December 14, 2018
There is a trial going on in Tallahassee, Florida, that has all the twists and turns of a Hollywood movie. Denise Williams is standing trial for plotting to kill her husband Mike Williams.
Brian Winchester murdered Mike Williams - this much is known from dramatic testimony offered by Winchester during the ongoing Williams trial.
This past week, I was able to watch the testimony of Bran Winchester live while doing a segment on Law and Crime Network, a network that covers trials and crime 24/7.
Mike Williams went on a duck hunting trip the evening of Dec. 16, 2000, his wedding anniversary with his high school sweetheart, the Defendant Denise Williams. He told his wife he would return from the hunting trip at a nearby lake in time to leave for their planned anniversary getaway. Williams never came back. His friends and family, including Winchester, and his father, headed to the lake to find him.
Winchester and Mike were best friends. Winchester even sold Mike some of his life insurance, totaling $1.75 million. Winchester said that he and Mike Williams spoke nearly every day.
According to Winchester, the two had something else in common, they both were in love with the same woman - Denise Williams.
Eighteen years after Williams’ disappearance, Winchester, under the protection of immunity, confessed on the witness stand to fatally shooting Williams in the head after pushing him into the water during the hunting trip, then leaving Williams’ boat in the water to mislead investigators.
Winchester didn’t stop there - he testified that Denise was involved in every aspect of planning the killing over a period of 18 months. He even said at one point that Denise was “morally” opposed to divorce - but apparently not murder.
As Winchester calmly testified in detail about the events leading up to Mike Williams’ death, I thought this story - although diabolical - is made for the big screen. Then it struck me - this movie has already been made.
Seventy-five years ago, Paramount Pictures released a film noir classic, “Double Indemnity.” The star-studded cast included Edward G. Robinson, Barbara Stanwyck and Fred MacMurray.
Had Denise Williams and Brian Winchester watched “Double Indemnity” they might have thought twice about their ill-fated plan.
Fred MacMurray played the role of an insurance agent who sold a life insurance policy to Barbara Stanwyck’s husband - sound familiar. Stanwyck and MacMurray’s characters become involved in a romantic relationship.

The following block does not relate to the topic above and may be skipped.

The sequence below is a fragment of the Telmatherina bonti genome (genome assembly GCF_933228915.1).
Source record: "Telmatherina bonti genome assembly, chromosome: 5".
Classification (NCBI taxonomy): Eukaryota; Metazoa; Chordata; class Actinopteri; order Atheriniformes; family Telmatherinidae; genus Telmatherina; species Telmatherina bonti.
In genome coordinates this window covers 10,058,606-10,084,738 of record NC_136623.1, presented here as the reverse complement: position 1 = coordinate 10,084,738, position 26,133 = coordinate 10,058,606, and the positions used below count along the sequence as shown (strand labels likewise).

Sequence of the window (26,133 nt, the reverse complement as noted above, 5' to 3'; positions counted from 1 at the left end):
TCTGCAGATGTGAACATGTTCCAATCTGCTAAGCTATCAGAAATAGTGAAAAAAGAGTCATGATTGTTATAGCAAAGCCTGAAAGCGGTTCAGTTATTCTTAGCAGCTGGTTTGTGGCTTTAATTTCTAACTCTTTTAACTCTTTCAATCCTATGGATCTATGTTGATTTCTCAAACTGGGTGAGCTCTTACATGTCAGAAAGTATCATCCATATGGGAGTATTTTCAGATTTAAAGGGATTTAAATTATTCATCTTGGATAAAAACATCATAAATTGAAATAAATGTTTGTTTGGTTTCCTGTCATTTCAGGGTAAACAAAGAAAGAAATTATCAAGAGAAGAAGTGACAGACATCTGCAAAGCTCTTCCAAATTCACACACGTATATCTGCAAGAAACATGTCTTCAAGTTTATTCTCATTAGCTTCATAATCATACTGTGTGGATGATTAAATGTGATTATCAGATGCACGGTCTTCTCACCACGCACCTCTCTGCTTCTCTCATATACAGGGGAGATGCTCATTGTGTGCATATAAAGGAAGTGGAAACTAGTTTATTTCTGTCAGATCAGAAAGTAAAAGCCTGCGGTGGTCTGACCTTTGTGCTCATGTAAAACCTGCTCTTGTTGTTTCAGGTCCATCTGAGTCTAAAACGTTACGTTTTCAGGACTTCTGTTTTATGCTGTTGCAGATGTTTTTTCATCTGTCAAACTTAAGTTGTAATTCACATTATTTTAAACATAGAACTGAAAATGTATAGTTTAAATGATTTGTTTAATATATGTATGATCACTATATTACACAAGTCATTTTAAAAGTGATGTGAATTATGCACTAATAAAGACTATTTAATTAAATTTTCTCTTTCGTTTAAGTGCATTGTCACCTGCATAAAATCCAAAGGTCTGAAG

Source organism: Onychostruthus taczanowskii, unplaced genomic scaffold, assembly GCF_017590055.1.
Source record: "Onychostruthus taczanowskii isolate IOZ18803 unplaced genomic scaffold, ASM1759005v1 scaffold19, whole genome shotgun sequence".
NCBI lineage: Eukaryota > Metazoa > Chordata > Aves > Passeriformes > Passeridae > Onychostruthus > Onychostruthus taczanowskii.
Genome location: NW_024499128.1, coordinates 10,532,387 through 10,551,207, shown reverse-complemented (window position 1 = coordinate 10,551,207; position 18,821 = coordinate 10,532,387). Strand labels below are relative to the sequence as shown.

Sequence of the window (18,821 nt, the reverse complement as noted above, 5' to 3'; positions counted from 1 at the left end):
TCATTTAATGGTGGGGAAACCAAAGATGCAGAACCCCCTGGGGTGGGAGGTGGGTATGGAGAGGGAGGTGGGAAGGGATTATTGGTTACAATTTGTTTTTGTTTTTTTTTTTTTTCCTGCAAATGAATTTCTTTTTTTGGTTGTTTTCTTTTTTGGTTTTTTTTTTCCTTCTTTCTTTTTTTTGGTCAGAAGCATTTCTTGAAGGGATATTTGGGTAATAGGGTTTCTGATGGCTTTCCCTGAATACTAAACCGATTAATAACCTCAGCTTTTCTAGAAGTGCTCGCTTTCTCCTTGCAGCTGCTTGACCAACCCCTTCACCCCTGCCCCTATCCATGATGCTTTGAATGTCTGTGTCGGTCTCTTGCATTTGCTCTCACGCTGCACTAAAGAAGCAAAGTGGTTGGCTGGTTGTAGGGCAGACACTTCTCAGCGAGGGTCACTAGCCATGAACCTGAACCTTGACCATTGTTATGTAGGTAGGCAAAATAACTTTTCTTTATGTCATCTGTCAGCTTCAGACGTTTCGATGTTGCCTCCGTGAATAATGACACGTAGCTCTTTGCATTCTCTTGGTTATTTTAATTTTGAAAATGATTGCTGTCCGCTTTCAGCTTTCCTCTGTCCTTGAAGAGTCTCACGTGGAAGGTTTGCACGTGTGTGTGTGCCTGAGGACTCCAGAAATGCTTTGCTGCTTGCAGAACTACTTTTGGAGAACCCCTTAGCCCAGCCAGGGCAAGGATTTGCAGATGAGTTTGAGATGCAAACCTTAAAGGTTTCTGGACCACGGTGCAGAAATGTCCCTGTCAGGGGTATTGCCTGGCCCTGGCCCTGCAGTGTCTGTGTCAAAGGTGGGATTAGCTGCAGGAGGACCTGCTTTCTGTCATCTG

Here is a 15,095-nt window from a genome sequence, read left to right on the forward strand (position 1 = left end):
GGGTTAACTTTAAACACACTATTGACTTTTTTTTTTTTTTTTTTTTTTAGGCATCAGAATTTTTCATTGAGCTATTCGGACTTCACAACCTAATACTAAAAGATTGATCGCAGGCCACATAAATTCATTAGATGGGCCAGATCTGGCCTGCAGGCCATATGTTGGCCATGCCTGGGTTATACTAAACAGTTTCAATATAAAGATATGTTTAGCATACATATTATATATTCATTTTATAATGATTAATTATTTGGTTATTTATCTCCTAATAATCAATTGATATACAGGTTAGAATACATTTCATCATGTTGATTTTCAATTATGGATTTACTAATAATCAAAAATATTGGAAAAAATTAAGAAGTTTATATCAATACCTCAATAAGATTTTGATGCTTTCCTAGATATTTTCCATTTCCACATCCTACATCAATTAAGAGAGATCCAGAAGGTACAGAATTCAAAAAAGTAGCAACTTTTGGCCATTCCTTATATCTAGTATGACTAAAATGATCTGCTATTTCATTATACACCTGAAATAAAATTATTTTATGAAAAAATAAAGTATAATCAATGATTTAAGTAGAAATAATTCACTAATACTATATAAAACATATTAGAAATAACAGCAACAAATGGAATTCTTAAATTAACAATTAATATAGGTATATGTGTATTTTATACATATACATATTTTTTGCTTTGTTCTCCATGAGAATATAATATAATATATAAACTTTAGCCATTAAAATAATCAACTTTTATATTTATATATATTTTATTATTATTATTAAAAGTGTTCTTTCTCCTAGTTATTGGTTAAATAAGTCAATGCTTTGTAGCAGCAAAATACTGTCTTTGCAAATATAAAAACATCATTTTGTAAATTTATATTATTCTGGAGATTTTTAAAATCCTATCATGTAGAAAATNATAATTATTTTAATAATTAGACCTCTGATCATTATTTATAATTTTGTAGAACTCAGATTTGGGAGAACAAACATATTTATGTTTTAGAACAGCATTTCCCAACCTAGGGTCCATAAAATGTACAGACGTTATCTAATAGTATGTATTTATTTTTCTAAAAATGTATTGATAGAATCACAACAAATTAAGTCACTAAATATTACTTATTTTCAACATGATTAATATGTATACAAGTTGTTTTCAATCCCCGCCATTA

The two hatched a plan to throw Stanwyck’s husband from a train while on a business trip. They pulled off the murder and tried to cash in on the insurance. However, MacMurray’s boss, Edward G. Robinson, smelled a rat and began to investigate the insurance claim.
The scheme begins to unravel and MacMurray, having been shot in a confrontation with Stanwyck, returns at night to his office mortally wounded and begins to dictate his confession - not unlike Winchester’s testimony in court - into a recorder for Robinson’s character to receive.
Unlike the movie, Winchester and Denise Williams married after Mike’s murder. The marriage fell apart and Winchester kidnapped her in hope of winning her back. He is now serving 20 years in prison for that decision.
Denise Williams’ attorney suggested in his opening statement that Denise had nothing to do with Winchester’s plot to kill her husband. The only person to accuse her of conspiring to kill Mike was Winchester - a confessed killer and convicted kidnapper.
Playwright Oscar Wilde wrote in “The Decay of Lying,” “Life imitates art far more than art imitates life.”
This is real life. A Florida jury will decide if this was a plan between two people to kill another human being for lust and money, or a fiction created by a desperate man to avoid responsibility for killing his friend.
Matthew T. Mangino is of counsel with Luxenberg, Garbett, Kelly & George P.C. His book The Executioner’s Toll, 2010 was released by McFarland Publishing. You can reach him at www.mattmangino.com and follow him on Twitter @MatthewTMangino.
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